Brits and Aussies may remember Clarissa Dickson Wright as one half of the Two Fat Ladies. I did, and as such couldn't resist buying this book. I wasn't disappointed - with her characteristic wit and wisdom, Dickson Wright makes this gastronomic history of England both entertaining and fascinating. I'm still musing over the origin of the phrase "to eat humble pie", which I had often wondered about but never known who to ask.
Yes, there are a lot of "I suspect"s, a lot of theories which the author really can't substantiate - but at least she acknowledges this, and the unexpected personal musings and personal recollections only add to the flavour of this book, if not to the academic rigour.
Dickson Wright's narration of her own work is of course fantastic - really no one else's voice would do.
An absolute must for anyone interested in history and/or food.
This is not only an engrossing story, but it gives a unique insight into the Nazi mindset without resorting to simplistic, "good vs. evil" explanations. The book is worthwhile for the German medieval history alone, but the World War II element, the unusual military/art history detective story, elevate this book from interesting to fascinating and gripping.
I was left thinking about the power, and sometimes danger - of mythology, symbols, of real or illusory connectedness to a "glorious past" and "historic destiny" - long after listening to this. These are perhaps things we still need to be wary of today.
Charles Stransky's narration is flawless - he hits just the right tone, and it's easy to believe he is the voice of the German-American art historian turned military detective who is this book's real-life protagonist.
If you listen to this book, start at about the 1 hour mark, and stop listening with about 2 hours remaining. That way, you will hear an interesting work of clandestine and military history, with an engaging narrative style. The un-sensationalised history of the Nevada nuclear tests, the Area 51 site, the U2 spy plane, and their effects on Cold War US/Soviet relations make the middle section of this work very interesting and worthwhile.
Unfortunately, it seems the author couldn't resist adding some unbelievably sensationalistic touches which spoil the entire book.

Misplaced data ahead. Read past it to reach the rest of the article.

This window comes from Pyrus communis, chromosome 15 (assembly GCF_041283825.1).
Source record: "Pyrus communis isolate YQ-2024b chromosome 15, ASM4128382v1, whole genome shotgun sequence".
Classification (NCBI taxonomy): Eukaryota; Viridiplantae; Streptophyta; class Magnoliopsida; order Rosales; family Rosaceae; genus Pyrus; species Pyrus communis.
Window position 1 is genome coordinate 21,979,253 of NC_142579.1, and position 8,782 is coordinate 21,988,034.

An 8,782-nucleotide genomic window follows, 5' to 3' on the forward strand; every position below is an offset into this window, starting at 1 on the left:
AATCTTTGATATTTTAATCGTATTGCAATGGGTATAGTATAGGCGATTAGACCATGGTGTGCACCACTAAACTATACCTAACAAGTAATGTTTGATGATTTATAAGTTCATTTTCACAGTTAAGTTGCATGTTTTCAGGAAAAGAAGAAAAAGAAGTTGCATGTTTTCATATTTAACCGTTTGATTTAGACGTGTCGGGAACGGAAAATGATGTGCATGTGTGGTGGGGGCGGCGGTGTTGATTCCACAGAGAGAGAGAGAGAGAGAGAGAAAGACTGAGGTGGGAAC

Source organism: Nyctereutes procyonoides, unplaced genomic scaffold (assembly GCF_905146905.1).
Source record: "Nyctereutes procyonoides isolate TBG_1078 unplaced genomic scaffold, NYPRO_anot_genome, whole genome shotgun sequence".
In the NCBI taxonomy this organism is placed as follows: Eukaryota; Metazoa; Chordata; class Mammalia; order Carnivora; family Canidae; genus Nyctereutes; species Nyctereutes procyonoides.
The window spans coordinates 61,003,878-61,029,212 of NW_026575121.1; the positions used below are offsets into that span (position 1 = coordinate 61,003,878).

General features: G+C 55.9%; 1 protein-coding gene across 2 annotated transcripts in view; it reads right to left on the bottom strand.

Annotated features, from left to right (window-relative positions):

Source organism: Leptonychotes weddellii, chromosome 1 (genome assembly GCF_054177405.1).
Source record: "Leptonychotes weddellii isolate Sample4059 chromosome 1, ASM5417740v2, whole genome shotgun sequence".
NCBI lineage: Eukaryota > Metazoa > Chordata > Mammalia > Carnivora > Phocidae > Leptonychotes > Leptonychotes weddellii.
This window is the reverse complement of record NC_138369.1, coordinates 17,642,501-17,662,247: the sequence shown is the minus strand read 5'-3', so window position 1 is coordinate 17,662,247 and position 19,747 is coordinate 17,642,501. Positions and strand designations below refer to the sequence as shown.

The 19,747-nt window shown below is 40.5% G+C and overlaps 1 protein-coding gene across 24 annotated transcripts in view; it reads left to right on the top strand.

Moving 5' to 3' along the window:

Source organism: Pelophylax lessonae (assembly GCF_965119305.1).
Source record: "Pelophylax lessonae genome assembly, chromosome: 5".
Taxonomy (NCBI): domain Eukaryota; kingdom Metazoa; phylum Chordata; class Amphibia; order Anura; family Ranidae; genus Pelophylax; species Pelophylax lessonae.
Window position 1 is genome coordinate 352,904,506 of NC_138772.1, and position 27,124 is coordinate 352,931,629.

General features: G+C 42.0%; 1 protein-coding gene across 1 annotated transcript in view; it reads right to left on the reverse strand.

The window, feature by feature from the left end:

So - the infamous Roswell craft was a (purposely) crashed Soviet hover-plane created by ex-Nazi rocket scientists and crewed with aviators who had been genetically/surgically altered to resemble extra-terrestrials by Josef Mengele, on the orders of Stalin who believed this would cause mass UFO panic in the United States?
This is the first theory I've heard that somehow manages to be LESS credible than little green men from outer space.
I had hoped for more, but this book is pretty much what you would expect from a biologist playing at being a historian. There is a wealth of information about germs and genes, but only the most simplistic explanations of how they have shaped civilization.
The narration, while technically very good, is also woefully inappropriate to the topic, with tragic death and human suffering described in an almost cheerful tone of voice.
Not so much a history of the lives of individual monarchs, as a history of the institution of monarchy itself. Covering the period from Henry VII to Victoria, this book shows how the British monarchy has been instrumental in shaping the modern world.
Some of the individual kings and queens receive rather brief biographical sketches, but this is more a story of their most notable successes - and spectacular failures - than of the minutiae of their daily lives. An interesting theme is the way in which even the spectacular failures (eg. much of James II's reign) are extremely important - because they provided the impetus for many of the social and political changes which led to our modern forms of democracy.
I always enjoy hearing the author read his or her own work, and Starkey's characteristic narration is definitely no exception - he has an obvious passion for his field of study, and the way his tone rises with excitement and descends into an almost reverent hush is very well-suited to the weighty topics he discusses.
This book was one of my first and still one of my very favourite Audible audiobooks, and I would recommend it to anyone with an interest in history.
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